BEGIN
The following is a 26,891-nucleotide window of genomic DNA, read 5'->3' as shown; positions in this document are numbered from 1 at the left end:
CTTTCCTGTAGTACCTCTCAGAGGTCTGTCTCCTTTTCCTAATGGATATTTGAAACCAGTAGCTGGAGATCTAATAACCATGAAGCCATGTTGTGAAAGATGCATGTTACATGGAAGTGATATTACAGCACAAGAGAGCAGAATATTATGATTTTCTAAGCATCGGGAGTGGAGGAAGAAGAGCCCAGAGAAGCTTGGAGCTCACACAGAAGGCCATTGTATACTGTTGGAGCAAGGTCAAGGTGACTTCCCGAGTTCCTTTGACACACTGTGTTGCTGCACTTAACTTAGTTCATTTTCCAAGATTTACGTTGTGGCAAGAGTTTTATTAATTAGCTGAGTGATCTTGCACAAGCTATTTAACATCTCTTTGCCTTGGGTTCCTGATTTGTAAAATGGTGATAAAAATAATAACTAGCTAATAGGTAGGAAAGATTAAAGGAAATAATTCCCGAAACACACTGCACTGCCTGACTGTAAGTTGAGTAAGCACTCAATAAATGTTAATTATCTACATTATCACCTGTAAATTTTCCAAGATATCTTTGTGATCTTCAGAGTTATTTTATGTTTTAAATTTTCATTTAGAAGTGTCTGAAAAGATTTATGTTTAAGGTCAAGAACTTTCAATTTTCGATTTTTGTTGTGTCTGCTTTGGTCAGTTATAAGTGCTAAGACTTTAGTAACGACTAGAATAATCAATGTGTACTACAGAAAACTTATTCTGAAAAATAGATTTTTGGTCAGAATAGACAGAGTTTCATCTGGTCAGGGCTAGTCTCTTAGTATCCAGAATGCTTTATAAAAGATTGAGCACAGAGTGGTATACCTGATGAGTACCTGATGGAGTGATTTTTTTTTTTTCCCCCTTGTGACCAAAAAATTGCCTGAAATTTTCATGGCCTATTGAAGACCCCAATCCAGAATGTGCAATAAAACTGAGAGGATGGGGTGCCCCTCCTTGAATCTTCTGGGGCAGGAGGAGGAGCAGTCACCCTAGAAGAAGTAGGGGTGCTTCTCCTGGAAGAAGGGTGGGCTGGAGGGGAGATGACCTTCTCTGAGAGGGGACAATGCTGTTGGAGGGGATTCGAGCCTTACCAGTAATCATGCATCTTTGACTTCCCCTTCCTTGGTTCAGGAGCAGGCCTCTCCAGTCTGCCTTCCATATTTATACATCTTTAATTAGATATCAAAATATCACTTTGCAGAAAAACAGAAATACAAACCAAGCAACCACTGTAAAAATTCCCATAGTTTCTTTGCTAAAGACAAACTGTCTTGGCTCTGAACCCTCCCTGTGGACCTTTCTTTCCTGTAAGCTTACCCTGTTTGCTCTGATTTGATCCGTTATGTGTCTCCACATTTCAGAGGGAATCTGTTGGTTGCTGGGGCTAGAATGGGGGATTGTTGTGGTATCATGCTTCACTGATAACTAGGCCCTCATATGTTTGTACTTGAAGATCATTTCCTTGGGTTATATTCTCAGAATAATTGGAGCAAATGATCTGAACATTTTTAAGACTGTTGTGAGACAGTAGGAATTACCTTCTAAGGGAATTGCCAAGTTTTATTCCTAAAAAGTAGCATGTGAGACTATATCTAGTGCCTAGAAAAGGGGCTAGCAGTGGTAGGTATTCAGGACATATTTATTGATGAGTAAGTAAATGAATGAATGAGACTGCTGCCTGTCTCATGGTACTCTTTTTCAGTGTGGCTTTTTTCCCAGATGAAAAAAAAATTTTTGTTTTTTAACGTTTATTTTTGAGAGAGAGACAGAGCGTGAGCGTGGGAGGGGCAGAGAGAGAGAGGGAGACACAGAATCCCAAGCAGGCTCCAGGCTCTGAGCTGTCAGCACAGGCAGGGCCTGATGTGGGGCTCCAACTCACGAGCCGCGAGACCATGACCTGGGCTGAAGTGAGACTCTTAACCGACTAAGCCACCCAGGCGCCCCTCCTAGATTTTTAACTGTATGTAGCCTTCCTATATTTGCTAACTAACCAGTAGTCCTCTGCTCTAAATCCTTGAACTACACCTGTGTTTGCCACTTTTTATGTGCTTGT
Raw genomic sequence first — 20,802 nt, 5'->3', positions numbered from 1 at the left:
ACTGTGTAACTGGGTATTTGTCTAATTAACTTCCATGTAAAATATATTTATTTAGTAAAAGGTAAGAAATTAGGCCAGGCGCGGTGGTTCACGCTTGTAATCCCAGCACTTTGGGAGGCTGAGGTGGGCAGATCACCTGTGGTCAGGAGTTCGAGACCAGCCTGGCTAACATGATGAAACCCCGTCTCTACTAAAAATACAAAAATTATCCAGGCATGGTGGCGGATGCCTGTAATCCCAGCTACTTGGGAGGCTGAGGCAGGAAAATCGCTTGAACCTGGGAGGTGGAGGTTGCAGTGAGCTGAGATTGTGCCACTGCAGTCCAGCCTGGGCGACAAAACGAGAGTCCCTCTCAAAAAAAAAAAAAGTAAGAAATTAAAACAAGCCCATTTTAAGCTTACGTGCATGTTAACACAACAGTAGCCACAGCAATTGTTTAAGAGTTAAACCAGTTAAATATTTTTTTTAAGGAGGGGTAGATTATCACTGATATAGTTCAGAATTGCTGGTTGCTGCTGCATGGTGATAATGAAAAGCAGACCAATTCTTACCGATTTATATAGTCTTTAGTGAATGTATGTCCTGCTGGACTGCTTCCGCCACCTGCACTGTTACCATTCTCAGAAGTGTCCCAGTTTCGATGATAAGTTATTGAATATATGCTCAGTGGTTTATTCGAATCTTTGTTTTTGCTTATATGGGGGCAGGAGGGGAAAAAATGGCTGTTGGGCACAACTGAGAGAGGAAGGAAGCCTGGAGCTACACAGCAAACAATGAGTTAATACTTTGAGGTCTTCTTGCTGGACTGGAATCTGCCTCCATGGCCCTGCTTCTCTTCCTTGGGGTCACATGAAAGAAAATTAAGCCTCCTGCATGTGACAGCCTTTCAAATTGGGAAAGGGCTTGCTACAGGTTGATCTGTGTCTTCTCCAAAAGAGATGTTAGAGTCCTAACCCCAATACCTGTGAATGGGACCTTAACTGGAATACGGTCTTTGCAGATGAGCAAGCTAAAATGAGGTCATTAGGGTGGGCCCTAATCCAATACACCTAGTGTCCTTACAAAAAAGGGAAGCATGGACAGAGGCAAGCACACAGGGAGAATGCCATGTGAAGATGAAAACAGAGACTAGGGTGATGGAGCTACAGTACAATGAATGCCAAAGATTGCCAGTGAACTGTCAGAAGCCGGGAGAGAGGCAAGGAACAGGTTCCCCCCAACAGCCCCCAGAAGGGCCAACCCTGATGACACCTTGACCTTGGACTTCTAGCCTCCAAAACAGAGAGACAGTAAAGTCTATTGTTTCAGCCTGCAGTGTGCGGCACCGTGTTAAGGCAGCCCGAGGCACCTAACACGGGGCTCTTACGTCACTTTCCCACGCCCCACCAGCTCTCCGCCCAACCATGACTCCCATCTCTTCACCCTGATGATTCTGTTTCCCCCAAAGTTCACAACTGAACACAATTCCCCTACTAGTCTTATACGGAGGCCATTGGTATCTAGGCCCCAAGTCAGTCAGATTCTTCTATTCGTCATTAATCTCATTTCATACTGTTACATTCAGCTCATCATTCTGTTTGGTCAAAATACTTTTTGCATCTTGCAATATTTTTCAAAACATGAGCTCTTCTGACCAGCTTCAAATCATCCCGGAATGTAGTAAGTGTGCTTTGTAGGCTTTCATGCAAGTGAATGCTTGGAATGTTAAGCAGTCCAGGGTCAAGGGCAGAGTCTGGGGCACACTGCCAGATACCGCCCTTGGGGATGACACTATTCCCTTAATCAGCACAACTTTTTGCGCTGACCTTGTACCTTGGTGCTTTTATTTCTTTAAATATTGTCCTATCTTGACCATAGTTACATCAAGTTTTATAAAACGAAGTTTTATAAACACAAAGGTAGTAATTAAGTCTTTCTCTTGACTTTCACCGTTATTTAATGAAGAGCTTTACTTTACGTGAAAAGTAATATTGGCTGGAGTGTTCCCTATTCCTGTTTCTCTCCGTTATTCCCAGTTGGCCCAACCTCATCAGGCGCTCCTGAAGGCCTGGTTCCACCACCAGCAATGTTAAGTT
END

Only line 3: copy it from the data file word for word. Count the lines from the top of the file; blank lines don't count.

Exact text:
Raw genomic sequence first — 20,802 nt, 5'->3', positions numbered from 1 at the left: